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Title: Elucidation of the roles of PTN and ISG15 in RSV cytopathogenesis : possible biomarkers of severe disease?
Author: Groves, Helen
ISNI:       0000 0004 7960 1465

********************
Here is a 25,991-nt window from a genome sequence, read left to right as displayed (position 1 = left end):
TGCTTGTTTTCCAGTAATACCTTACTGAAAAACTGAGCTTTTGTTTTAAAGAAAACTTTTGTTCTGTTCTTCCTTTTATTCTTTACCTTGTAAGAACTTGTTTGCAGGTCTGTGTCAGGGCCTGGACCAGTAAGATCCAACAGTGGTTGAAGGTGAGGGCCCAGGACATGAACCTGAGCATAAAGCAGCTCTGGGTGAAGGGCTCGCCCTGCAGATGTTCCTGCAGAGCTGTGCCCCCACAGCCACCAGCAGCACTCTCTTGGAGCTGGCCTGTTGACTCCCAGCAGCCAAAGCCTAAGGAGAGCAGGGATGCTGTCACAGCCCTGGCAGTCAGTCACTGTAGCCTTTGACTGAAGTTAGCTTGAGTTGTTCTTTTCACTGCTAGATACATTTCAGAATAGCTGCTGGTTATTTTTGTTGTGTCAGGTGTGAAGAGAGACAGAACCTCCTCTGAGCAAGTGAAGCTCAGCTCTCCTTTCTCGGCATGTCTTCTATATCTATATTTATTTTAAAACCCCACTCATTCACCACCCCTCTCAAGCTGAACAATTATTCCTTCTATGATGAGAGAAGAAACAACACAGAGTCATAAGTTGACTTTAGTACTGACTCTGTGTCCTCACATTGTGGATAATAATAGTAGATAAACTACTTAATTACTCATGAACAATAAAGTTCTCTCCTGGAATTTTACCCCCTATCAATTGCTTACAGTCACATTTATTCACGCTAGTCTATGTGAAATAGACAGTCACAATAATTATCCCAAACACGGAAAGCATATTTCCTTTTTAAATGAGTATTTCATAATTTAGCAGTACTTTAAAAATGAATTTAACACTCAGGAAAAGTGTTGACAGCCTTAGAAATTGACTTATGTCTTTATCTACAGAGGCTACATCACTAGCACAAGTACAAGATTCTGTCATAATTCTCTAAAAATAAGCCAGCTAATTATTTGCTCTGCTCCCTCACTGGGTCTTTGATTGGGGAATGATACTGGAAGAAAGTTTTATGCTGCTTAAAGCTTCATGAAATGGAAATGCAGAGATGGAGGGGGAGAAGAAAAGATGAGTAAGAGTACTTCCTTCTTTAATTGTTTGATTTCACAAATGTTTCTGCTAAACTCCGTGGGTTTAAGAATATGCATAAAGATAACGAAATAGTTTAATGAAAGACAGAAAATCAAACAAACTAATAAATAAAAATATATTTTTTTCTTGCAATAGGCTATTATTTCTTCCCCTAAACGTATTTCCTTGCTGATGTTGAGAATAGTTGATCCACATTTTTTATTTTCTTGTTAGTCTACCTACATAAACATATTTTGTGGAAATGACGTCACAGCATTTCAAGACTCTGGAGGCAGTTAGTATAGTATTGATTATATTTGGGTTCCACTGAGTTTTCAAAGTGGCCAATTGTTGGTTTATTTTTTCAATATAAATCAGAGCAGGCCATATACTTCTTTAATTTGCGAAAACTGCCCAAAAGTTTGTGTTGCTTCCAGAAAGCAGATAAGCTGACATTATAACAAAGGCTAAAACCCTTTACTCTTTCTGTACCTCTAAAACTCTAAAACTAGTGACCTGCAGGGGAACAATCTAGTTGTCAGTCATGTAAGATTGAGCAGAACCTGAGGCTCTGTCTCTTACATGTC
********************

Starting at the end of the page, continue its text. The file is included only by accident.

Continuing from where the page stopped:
Awarding Body: Queen's University Belfast
Current Institution: Queen's University Belfast
Date of Award: 2018